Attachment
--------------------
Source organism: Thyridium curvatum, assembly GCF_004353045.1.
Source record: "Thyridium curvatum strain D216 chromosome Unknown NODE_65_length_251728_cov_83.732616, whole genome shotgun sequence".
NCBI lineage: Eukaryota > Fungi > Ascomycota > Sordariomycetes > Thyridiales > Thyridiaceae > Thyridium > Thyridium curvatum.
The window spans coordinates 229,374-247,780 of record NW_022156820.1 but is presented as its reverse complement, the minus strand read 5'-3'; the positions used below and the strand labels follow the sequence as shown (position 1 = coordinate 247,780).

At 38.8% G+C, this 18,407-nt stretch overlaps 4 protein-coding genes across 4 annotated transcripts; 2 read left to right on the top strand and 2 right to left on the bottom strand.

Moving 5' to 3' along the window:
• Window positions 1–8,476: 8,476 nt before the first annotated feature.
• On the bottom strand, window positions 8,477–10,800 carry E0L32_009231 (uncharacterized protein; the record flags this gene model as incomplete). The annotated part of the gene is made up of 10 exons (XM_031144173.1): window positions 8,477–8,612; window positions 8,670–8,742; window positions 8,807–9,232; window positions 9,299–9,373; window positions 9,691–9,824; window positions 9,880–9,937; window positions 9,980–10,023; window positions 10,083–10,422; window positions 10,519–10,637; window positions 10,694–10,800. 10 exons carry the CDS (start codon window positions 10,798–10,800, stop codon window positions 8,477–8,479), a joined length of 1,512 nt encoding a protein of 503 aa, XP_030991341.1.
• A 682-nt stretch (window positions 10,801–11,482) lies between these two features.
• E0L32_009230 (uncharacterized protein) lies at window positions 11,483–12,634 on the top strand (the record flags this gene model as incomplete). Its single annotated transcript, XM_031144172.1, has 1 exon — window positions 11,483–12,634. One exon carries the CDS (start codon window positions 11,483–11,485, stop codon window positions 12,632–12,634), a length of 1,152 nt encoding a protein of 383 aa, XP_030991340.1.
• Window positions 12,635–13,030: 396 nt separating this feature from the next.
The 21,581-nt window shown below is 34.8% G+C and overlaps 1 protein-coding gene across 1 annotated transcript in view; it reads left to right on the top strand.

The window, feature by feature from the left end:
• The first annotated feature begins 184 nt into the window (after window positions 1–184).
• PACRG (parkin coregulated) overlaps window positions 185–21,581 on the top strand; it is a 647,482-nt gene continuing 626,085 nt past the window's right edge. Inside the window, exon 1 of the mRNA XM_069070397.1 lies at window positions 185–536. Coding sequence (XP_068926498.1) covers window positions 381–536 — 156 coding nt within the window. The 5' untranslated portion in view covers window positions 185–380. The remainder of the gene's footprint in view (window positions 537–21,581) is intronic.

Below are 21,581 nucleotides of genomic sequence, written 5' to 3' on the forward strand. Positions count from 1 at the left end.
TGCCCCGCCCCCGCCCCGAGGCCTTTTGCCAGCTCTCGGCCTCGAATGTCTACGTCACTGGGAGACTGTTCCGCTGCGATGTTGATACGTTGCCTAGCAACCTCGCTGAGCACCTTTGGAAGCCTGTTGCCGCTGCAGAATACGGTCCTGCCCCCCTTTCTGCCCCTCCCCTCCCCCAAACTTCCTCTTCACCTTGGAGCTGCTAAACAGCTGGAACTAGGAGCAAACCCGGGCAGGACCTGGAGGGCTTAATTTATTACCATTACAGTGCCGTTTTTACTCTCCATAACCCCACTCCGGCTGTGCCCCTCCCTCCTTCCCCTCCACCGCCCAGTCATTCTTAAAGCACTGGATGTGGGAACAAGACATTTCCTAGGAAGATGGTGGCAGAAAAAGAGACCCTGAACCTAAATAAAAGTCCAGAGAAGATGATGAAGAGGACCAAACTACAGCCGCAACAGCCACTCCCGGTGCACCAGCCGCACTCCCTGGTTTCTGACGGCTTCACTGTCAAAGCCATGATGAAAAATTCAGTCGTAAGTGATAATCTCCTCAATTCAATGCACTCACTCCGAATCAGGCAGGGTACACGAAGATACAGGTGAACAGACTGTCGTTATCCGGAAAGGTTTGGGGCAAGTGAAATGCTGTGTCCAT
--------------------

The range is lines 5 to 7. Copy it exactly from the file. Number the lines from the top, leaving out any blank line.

At 38.8% G+C, this 18,407-nt stretch overlaps 4 protein-coding genes across 4 annotated transcripts; 2 read left to right on the top strand and 2 right to left on the bottom strand.

Moving 5' to 3' along the window:
• Window positions 1–8,476: 8,476 nt before the first annotated feature.